For instance, if your small business is positioned right in the middle of a city that gets hit with bad hurricanes every few years, you’ll need to find the best ways to respond to hurricanes. You should plan to do it by:

  • Boarding up windows and doors prior to a hurricane touching down in your city
  • Moving electronic equipment to a place where it won’t get wet if water makes its way into your small business
  • Securing anything that could get washed away during flooding in your area

Every emergency situation is a little bit different and will require you to take different steps. The key is outlining a detailed response plan for each individual situation.

Outfit Your Small Business With the Right Tools to Handle Emergencies

In order to respond to emergency situations, you’re going to need to have more than just response plans in place. You’re also going to need a series of tools that will help you carry your plans out.

Prior to a hurricane, for instance, you’ll need to have everything from hammers and nails to plywood and sandbags on hand to prepare your small business. Without these things, it’s going to be difficult to get your small business ready for an emergency.

Yet, you would be surprised to see how many small business owners wait until the very last minute to try and obtain these tools. Some end up not being able to get the tools they need to shore up their small businesses and make emergency situations worse for their businesses.

See which tools you will need to respond to different emergency situations and invest in them long before you ever have to pull them out. It never hurts to have these tools stored away since you never know when you could need them.

Put a Communication System Into Place for Emergency Situations

Communication is going to be of the utmost importance when an emergency situation strikes.

You’re going to need to communicate with your employees to let them know what you need them to do to keep your small business safe. You’re also going to need to communicate with other small business owners in your area so that you can lend a hand to one another.

And of course, you’ll need to communicate with your local police station as well as your local fire station in many cases. You might need to have them come out to assist you with an emergency.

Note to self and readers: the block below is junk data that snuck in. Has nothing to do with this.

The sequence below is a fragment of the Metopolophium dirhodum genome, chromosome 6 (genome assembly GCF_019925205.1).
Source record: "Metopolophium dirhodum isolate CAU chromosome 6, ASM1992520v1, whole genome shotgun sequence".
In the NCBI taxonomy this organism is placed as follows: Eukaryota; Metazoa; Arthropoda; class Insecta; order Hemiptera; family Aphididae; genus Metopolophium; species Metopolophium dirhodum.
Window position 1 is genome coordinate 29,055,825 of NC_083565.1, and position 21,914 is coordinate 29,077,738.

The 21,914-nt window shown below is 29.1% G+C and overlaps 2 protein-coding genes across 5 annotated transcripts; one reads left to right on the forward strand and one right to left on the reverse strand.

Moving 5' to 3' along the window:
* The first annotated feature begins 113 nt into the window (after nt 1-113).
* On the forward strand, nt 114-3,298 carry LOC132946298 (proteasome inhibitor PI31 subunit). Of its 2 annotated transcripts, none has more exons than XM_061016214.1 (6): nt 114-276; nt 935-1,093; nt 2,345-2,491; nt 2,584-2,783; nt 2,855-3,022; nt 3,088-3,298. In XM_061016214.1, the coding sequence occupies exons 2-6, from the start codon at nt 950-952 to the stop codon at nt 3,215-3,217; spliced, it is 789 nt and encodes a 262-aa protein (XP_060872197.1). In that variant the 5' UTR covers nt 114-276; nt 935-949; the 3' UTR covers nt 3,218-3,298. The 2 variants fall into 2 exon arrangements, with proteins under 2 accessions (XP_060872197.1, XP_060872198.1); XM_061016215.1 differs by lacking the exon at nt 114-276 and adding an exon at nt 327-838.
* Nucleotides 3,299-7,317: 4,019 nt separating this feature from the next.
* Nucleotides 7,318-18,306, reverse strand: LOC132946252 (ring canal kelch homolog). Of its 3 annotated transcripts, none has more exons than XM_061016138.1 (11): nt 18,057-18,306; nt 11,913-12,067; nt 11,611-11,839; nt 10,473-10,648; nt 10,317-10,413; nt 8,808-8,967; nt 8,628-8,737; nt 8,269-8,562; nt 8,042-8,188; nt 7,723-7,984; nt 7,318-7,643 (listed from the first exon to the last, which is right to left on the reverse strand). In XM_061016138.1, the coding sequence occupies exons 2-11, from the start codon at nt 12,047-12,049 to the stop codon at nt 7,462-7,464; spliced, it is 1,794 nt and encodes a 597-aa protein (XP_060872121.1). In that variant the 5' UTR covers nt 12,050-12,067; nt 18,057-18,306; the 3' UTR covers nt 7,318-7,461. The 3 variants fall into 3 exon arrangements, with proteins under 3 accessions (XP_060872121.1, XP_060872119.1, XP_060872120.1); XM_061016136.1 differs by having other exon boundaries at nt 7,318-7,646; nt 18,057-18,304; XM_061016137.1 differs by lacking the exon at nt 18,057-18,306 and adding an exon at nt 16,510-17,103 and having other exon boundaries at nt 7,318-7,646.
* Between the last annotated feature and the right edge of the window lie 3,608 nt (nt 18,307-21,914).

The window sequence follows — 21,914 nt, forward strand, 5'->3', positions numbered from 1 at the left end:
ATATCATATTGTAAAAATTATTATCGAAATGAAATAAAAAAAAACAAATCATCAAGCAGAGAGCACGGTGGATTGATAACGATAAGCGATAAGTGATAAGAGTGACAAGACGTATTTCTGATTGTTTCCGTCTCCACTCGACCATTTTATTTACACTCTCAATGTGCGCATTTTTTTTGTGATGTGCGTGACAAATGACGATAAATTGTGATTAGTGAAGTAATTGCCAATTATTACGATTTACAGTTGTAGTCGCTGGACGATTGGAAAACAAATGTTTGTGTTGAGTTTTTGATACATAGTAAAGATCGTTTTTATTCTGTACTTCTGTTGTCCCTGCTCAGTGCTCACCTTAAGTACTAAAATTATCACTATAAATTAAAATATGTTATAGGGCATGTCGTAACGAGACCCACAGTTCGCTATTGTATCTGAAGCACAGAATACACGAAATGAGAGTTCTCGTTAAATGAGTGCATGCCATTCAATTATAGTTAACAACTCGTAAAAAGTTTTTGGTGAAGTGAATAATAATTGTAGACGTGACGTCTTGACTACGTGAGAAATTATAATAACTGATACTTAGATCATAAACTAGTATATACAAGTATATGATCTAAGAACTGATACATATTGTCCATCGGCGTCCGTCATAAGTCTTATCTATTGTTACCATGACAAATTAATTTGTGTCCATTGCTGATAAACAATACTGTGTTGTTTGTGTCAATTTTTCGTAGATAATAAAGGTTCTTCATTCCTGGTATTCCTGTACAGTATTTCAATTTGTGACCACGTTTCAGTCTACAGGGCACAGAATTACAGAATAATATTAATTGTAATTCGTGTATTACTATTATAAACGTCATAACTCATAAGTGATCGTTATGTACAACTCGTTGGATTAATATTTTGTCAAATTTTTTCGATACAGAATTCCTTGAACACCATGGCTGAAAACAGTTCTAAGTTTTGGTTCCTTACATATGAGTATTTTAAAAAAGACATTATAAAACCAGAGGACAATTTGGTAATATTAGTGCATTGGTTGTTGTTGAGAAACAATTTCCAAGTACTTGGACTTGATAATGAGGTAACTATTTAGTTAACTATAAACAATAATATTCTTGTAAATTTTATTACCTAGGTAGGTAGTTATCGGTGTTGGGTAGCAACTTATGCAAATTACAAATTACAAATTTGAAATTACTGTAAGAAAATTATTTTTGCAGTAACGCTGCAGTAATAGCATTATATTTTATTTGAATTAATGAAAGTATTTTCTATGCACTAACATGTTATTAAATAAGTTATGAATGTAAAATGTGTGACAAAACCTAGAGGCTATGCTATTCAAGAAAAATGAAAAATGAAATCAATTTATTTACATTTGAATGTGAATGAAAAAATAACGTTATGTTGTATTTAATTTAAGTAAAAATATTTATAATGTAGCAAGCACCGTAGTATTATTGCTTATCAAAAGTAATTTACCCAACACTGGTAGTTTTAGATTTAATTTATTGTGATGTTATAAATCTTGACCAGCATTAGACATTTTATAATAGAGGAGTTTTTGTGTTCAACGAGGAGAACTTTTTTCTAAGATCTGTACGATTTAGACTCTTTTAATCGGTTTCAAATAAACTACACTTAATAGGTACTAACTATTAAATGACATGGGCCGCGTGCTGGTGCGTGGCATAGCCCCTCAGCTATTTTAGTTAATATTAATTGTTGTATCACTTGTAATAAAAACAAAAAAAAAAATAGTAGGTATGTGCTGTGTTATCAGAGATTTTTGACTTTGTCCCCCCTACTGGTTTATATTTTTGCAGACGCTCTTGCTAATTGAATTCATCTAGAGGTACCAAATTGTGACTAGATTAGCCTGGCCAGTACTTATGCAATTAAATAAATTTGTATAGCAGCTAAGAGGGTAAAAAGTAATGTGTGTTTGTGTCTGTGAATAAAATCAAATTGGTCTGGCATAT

Figure out who from your small business is going to be communicating with others during an emergency situation. Whether it be you, your general manager, or someone else, there should be a point person in place for all communication efforts.

Get Out Ahead of Emergencies as Best You Can

As we mentioned earlier, it’s impossible to predict all emergency situations. There are going to be emergencies that sneak up on you from time to time.

But you can get out ahead of many emergency situations by paying close attention to what’s happening in the news. If there is a hurricane threatening to touch down in your city, you can map its progress and see how much damage it could potentially do to homes and businesses in your area.

This will help you prepare for emergencies so much better than you would be able to otherwise.

Start Checking Items Off Your Emergency Preparedness Checklist Today

You don’t have to allow a hurricane, an earthquake, or another type of emergency to cripple your small business. By creating an emergency preparedness checklist, you can limit the amount of damage that an emergency does.

Use the tips listed here to formulate your own emergency preparedness checklist based on the potential emergency situations your small business might face. You won’t have to worry about an emergency shutting your business down for good when you prepare for it ahead of time.

Read the articles on our blog to find out more about the emergencies that could bring your small business to a halt.

Increasing Trust: Engineering Autonomous Vehicles that Are Safe and Secure

StrategyDriven Risk Management Article | Increasing Trust: Engineering Autonomous Vehicles that Are Safe and SecureThe concept and aspiration for fully autonomous vehicles has been around for at least 40 years. The reality in 2019 depends on who you talk to; it’s either here today, a few years away, or a decade or more before they truly become mainstream.

The Society of Automotive Engineers has defined six levels of autonomy from level 0 – 5. While manufacturers have been working hard on the development of autonomous vehicles, the reality is that today the vast majority of vehicles for sale are only capable of providing level 2 assistance features. Level 2 automated driving is defined as systems that provide steering and brake/acceleration support, as well as lane centering and adaptive cruise control. The human at the wheel must be driving and constantly supervising the automated features. A few OEM’s in-market today have been working towards Level 3 & 4 automation, meaning the car can take over most driving functions , but the driver must still be able to intervene at any time.